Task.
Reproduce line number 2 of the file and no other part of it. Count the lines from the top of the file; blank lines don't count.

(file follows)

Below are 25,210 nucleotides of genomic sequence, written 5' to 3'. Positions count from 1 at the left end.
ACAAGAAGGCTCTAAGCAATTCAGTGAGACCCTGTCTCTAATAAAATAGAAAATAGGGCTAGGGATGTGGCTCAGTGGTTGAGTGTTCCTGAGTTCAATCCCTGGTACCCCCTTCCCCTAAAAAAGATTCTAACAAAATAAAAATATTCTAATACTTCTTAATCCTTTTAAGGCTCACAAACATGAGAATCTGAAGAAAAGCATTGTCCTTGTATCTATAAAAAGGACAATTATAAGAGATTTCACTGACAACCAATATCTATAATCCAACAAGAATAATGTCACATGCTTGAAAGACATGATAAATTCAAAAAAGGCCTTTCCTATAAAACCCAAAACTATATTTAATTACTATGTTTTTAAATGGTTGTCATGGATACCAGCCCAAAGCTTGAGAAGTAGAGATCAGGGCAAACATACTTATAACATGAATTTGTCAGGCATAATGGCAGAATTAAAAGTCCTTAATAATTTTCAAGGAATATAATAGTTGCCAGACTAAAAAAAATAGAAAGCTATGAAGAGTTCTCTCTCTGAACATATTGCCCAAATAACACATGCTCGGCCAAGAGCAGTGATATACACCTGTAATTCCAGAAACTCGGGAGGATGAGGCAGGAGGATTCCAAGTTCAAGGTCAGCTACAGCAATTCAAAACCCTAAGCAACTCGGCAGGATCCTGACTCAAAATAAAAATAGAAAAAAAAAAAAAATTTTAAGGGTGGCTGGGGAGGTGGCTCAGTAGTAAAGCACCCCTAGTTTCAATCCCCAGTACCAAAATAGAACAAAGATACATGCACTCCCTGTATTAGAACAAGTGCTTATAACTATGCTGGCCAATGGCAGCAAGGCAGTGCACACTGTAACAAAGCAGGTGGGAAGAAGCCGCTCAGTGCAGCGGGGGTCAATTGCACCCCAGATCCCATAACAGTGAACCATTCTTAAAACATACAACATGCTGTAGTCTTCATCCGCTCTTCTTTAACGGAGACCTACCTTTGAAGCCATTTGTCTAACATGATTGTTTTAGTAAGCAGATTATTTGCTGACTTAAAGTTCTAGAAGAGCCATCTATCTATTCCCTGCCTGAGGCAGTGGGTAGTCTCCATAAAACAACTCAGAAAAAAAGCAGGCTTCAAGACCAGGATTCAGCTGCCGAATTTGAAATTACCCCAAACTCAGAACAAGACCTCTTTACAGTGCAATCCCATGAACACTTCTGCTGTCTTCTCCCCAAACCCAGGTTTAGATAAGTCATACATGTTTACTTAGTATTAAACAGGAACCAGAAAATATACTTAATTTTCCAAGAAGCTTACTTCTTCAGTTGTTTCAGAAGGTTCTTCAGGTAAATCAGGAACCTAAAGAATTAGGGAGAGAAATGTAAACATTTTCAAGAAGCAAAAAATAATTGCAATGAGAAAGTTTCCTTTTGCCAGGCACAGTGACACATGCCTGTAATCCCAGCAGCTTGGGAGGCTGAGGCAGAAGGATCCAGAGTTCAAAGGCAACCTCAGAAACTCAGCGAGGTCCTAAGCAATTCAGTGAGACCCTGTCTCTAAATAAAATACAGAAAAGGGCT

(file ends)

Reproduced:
ACAAGAAGGCTCTAAGCAATTCAGTGAGACCCTGTCTCTAATAAAATAGAAAATAGGGCTAGGGATGTGGCTCAGTGGTTGAGTGTTCCTGAGTTCAATCCCTGGTACCCCCTTCCCCTAAAAAAGATTCTAACAAAATAAAAATATTCTAATACTTCTTAATCCTTTTAAGGCTCACAAACATGAGAATCTGAAGAAAAGCATTGTCCTTGTATCTATAAAAAGGACAATTATAAGAGATTTCACTGACAACCAATATCTATAATCCAACAAGAATAATGTCACATGCTTGAAAGACATGATAAATTCAAAAAAGGCCTTTCCTATAAAACCCAAAACTATATTTAATTACTATGTTTTTAAATGGTTGTCATGGATACCAGCCCAAAGCTTGAGAAGTAGAGATCAGGGCAAACATACTTATAACATGAATTTGTCAGGCATAATGGCAGAATTAAAAGTCCTTAATAATTTTCAAGGAATATAATAGTTGCCAGACTAAAAAAAATAGAAAGCTATGAAGAGTTCTCTCTCTGAACATATTGCCCAAATAACACATGCTCGGCCAAGAGCAGTGATATACACCTGTAATTCCAGAAACTCGGGAGGATGAGGCAGGAGGATTCCAAGTTCAAGGTCAGCTACAGCAATTCAAAACCCTAAGCAACTCGGCAGGATCCTGACTCAAAATAAAAATAGAAAAAAAAAAAAAATTTTAAGGGTGGCTGGGGAGGTGGCTCAGTAGTAAAGCACCCCTAGTTTCAATCCCCAGTACCAAAATAGAACAAAGATACATGCACTCCCTGTATTAGAACAAGTGCTTATAACTATGCTGGCCAATGGCAGCAAGGCAGTGCACACTGTAACAAAGCAGGTGGGAAGAAGCCGCTCAGTGCAGCGGGGGTCAATTGCACCCCAGATCCCATAACAGTGAACCATTCTTAAAACATACAACATGCTGTAGTCTTCATCCGCTCTTCTTTAACGGAGACCTACCTTTGAAGCCATTTGTCTAACATGATTGTTTTAGTAAGCAGATTATTTGCTGACTTAAAGTTCTAGAAGAGCCATCTATCTATTCCCTGCCTGAGGCAGTGGGTAGTCTCCATAAAACAACTCAGAAAAAAAGCAGGCTTCAAGACCAGGATTCAGCTGCCGAATTTGAAATTACCCCAAACTCAGAACAAGACCTCTTTACAGTGCAATCCCATGAACACTTCTGCTGTCTTCTCCCCAAACCCAGGTTTAGATAAGTCATACATGTTTACTTAGTATTAAACAGGAACCAGAAAATATACTTAATTTTCCAAGAAGCTTACTTCTTCAGTTGTTTCAGAAGGTTCTTCAGGTAAATCAGGAACCTAAAGAATTAGGGAGAGAAATGTAAACATTTTCAAGAAGCAAAAAATAATTGCAATGAGAAAGTTTCCTTTTGCCAGGCACAGTGACACATGCCTGTAATCCCAGCAGCTTGGGAGGCTGAGGCAGAAGGATCCAGAGTTCAAAGGCAACCTCAGAAACTCAGCGAGGTCCTAAGCAATTCAGTGAGACCCTGTCTCTAAATAAAATACAGAAAAGGGCT